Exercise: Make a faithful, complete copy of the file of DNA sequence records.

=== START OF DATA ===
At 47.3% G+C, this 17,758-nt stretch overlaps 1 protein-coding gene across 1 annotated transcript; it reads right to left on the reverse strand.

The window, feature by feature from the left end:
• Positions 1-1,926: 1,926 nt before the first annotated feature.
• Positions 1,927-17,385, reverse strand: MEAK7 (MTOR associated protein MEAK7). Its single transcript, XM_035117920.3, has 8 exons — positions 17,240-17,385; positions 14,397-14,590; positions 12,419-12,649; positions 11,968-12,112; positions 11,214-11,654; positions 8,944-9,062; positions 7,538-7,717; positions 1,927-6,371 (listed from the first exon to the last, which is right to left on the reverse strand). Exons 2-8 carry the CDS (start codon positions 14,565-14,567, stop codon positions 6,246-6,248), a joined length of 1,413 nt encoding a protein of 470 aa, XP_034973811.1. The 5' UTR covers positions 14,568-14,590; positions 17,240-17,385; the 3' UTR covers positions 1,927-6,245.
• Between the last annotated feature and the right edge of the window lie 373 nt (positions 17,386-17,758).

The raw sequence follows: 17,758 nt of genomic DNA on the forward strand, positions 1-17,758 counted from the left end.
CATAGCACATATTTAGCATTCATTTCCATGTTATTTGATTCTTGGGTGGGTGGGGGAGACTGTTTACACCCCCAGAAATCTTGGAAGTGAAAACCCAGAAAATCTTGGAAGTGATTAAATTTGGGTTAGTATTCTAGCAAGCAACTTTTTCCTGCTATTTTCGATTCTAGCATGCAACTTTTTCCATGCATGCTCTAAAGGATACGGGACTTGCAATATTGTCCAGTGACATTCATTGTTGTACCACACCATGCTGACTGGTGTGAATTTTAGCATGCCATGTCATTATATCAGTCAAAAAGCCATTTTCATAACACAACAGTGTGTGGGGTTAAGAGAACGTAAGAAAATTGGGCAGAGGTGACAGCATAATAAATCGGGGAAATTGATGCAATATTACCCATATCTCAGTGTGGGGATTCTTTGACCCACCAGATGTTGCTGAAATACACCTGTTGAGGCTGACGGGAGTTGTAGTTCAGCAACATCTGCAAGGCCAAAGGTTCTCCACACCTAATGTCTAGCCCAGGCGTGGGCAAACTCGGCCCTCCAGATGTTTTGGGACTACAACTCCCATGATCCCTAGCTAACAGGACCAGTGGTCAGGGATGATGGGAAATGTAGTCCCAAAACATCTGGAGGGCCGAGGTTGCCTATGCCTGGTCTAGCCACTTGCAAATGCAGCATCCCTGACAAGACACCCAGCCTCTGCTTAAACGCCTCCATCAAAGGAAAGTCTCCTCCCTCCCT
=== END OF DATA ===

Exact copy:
At 47.3% G+C, this 17,758-nt stretch overlaps 1 protein-coding gene across 1 annotated transcript; it reads right to left on the reverse strand.

The window, feature by feature from the left end:
• Positions 1-1,926: 1,926 nt before the first annotated feature.
• Positions 1,927-17,385, reverse strand: MEAK7 (MTOR associated protein MEAK7). Its single transcript, XM_035117920.3, has 8 exons — positions 17,240-17,385; positions 14,397-14,590; positions 12,419-12,649; positions 11,968-12,112; positions 11,214-11,654; positions 8,944-9,062; positions 7,538-7,717; positions 1,927-6,371 (listed from the first exon to the last, which is right to left on the reverse strand). Exons 2-8 carry the CDS (start codon positions 14,565-14,567, stop codon positions 6,246-6,248), a joined length of 1,413 nt encoding a protein of 470 aa, XP_034973811.1. The 5' UTR covers positions 14,568-14,590; positions 17,240-17,385; the 3' UTR covers positions 1,927-6,245.
• Between the last annotated feature and the right edge of the window lie 373 nt (positions 17,386-17,758).

The raw sequence follows: 17,758 nt of genomic DNA on the forward strand, positions 1-17,758 counted from the left end.
CATAGCACATATTTAGCATTCATTTCCATGTTATTTGATTCTTGGGTGGGTGGGGGAGACTGTTTACACCCCCAGAAATCTTGGAAGTGAAAACCCAGAAAATCTTGGAAGTGATTAAATTTGGGTTAGTATTCTAGCAAGCAACTTTTTCCTGCTATTTTCGATTCTAGCATGCAACTTTTTCCATGCATGCTCTAAAGGATACGGGACTTGCAATATTGTCCAGTGACATTCATTGTTGTACCACACCATGCTGACTGGTGTGAATTTTAGCATGCCATGTCATTATATCAGTCAAAAAGCCATTTTCATAACACAACAGTGTGTGGGGTTAAGAGAACGTAAGAAAATTGGGCAGAGGTGACAGCATAATAAATCGGGGAAATTGATGCAATATTACCCATATCTCAGTGTGGGGATTCTTTGACCCACCAGATGTTGCTGAAATACACCTGTTGAGGCTGACGGGAGTTGTAGTTCAGCAACATCTGCAAGGCCAAAGGTTCTCCACACCTAATGTCTAGCCCAGGCGTGGGCAAACTCGGCCCTCCAGATGTTTTGGGACTACAACTCCCATGATCCCTAGCTAACAGGACCAGTGGTCAGGGATGATGGGAAATGTAGTCCCAAAACATCTGGAGGGCCGAGGTTGCCTATGCCTGGTCTAGCCACTTGCAAATGCAGCATCCCTGACAAGACACCCAGCCTCTGCTTAAACGCCTCCATCAAAGGAAAGTCTCCTCCCTCCCT